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Chronic Disease and Nutrition

Managing a chronic illness on a day-to-day basis is not easy. Depending on what you are dealing with, you probably visit a specialist and take medications that are aimed at providing relief of your pain and discomfort.

While medications can certainly help, our food choices and the things we drink contribute to how we feel. Research has shown that when heavily processed or sugary foods are consumed, this increases the level of inflammation in the body. For people with a chronic illness like Lupus, Sjogrens, RA, or MS, this can cause debilitating symptoms such as painful joints, migraines, digestive issues, and fatigue.

It is easier and less costly (physically and financially) in the long run to eat in a way that promotes good health, than to be forced to deal with the aftermath of unhealthy eating. Making choices which do not contribute to a healthy lifestyle can lead to heart disease, diabetes, high blood pressure, organ involvement, and the development of other illnesses. It is advisable to check with your doctor with regard to any dietary changes, but in general the focus should be on whole foods such as fresh vegetables, fruits, seeds, nuts, good fats, sustainable protein, and foods high in fiber. All of these foods promote good gut health as well.

For me, I gradually cut out meat and dairy and have followed a plant based lifestyle for some time now. This along with exercise, stress management, and focusing on gratitude has helped tremendously. Do I still have flare-ups? Sure, but knowing what helps my body to recover is key. Try eliminating certain foods for a while and pay attention to how you feel once they are added back. It can be a process to discovering what works for you, so be patient. Just stay consistent and committed to your well-being.

-Monaye

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Managing Holiday Grief

The holidays are upon us and while many people are decorating and taking advantage of the Black Friday and Cyber Monday sales, others are not as excited. They may be grieving the loss of a loved one. As a certified Grief Specialist, I was invited to speak on this topic recently.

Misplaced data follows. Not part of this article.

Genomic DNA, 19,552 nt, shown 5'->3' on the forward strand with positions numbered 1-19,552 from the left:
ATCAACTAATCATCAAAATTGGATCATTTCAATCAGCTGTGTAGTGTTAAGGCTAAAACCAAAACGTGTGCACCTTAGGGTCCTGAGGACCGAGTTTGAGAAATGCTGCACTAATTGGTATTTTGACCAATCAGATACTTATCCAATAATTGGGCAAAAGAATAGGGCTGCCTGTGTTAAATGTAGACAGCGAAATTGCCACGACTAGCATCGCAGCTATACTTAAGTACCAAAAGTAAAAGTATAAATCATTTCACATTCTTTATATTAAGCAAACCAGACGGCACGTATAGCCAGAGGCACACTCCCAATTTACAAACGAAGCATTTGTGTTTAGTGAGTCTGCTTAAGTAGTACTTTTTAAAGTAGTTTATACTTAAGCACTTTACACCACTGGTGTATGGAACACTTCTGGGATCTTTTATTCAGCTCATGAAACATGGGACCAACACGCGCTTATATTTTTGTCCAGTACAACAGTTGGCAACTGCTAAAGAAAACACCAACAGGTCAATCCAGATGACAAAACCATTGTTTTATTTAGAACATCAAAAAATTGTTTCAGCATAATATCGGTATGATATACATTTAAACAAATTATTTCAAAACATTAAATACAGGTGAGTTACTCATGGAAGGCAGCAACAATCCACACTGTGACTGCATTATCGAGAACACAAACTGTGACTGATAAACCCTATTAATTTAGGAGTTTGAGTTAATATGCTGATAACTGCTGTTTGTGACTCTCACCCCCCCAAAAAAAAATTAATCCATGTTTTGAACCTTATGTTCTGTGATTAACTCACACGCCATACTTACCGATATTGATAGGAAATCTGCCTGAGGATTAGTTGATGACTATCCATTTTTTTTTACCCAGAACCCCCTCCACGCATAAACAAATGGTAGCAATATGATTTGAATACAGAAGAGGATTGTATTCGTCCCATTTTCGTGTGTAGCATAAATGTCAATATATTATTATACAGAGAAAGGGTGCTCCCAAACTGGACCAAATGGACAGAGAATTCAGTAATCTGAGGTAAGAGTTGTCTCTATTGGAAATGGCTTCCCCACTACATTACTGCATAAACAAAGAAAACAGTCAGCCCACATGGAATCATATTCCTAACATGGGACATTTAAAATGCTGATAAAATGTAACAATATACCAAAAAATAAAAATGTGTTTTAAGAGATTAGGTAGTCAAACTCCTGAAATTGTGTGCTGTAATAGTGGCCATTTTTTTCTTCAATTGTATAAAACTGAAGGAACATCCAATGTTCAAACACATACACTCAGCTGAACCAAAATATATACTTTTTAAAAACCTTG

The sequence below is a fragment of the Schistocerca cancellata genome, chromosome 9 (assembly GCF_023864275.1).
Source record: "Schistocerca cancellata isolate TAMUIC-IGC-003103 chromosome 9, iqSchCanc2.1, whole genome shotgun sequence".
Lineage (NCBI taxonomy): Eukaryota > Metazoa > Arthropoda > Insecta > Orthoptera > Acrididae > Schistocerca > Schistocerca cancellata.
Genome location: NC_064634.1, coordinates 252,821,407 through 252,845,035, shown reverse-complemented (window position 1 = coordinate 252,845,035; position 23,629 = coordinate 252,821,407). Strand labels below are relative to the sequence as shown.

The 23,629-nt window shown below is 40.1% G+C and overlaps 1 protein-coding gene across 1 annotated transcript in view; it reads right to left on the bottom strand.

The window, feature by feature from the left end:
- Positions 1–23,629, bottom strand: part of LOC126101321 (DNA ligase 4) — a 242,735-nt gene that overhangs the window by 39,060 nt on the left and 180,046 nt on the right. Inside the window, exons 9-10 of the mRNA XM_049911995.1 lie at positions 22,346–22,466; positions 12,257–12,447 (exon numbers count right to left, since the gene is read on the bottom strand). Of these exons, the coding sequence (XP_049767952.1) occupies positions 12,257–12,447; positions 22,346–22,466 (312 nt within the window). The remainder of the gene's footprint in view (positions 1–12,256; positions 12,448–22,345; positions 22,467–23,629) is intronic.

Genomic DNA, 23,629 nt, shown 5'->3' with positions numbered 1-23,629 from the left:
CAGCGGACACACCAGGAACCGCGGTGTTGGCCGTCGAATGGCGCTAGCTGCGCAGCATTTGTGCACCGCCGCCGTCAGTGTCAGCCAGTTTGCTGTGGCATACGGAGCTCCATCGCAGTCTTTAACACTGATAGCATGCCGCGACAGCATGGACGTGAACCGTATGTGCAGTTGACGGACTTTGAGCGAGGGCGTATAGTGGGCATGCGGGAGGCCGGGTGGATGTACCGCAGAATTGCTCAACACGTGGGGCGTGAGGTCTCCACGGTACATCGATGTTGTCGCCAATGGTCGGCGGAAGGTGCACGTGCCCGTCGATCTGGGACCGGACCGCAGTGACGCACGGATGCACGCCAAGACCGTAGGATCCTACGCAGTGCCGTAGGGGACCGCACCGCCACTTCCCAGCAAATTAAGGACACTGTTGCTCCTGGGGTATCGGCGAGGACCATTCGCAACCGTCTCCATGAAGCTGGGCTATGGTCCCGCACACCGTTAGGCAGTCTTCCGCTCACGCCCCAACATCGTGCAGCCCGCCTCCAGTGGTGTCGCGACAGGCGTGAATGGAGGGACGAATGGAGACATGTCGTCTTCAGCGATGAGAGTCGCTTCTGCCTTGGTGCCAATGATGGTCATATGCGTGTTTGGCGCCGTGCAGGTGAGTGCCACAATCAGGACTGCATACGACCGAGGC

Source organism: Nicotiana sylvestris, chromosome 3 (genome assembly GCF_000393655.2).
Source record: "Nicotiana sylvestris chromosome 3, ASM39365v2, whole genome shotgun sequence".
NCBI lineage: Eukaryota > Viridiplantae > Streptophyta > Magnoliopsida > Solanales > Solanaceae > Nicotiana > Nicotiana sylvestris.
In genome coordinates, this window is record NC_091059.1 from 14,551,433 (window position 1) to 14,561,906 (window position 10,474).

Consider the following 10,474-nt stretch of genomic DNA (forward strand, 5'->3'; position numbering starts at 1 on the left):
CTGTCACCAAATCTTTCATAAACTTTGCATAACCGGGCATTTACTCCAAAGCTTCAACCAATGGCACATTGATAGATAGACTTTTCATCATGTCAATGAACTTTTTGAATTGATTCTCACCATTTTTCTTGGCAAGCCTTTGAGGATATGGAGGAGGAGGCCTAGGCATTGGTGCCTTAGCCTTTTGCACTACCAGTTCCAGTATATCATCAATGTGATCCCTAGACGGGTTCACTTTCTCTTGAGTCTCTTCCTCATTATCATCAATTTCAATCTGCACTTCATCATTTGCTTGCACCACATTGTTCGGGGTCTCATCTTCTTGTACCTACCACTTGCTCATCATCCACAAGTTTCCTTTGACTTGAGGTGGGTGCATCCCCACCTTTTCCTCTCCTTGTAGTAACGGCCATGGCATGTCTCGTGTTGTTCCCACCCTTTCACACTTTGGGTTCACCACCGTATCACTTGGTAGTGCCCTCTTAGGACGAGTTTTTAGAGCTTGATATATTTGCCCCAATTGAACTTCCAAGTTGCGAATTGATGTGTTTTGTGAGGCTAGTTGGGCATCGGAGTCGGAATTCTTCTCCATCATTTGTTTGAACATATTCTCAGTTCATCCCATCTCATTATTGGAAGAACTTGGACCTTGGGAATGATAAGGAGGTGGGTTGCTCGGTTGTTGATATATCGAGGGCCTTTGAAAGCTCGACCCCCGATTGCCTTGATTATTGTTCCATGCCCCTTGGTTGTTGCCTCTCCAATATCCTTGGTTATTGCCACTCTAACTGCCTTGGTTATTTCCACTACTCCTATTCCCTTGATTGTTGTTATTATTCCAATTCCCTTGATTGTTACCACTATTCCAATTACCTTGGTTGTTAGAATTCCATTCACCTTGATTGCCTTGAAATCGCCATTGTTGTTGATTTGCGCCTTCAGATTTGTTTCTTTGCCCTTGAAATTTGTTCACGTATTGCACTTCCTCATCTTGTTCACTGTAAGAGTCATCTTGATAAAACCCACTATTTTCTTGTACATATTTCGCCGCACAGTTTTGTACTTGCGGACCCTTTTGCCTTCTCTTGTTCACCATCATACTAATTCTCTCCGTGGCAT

First, let me define grief. It is the normal and natural response to any type of loss in a person’s life. Of course, death is what usually comes to mind initially, but we can grieve due to divorce, the end of a relationship, employment changes or even health status. (I had to grieve for what Lupus changed in my own life.) Regardless of who or what it is that we grieve, we don’t have to shy away from what we feel. We may feel loneliness, sadness, anger or even anxiety. The reason that holiday grief can be more difficult is because we are exposed to all of the stimuli that makes us more aware of the change that has occurred in our lives. For example, songs, certain smells, or places that we visit can evoke memories of what was.

So, how do we deal with those feelings? Do we rely on short term behaviors that numb the pain such as overeating, drinking alcohol, shopping or throwing ourselves into work? I have done a few of these things at various times in the past and not only are they unhealthy, but they don’t help us. The key to healing our hearts is to address and complete what is emotionally unfinished within that loss. This is how I help grievers.

No one has the right to tell you how long to grieve, but my suggestion during this season is to embrace your strength and courage that has led you thus far. If you’re living in a new body due to chronic illness, every day is a victory. Yes things may be different, but you are a warrior! If you need to cry, shout, curse, or journal about it, do that, re-adjust your crown and continue walking tall. If you’re missing a loved one, try and focus on the good times shared with them, the blessing that they were to your life, and the memories you will forever cherish. Family traditions may not be the same, but you can create beautiful new memories with those you do have. After all, your loved one still resides in your heart and they always will.

Monaye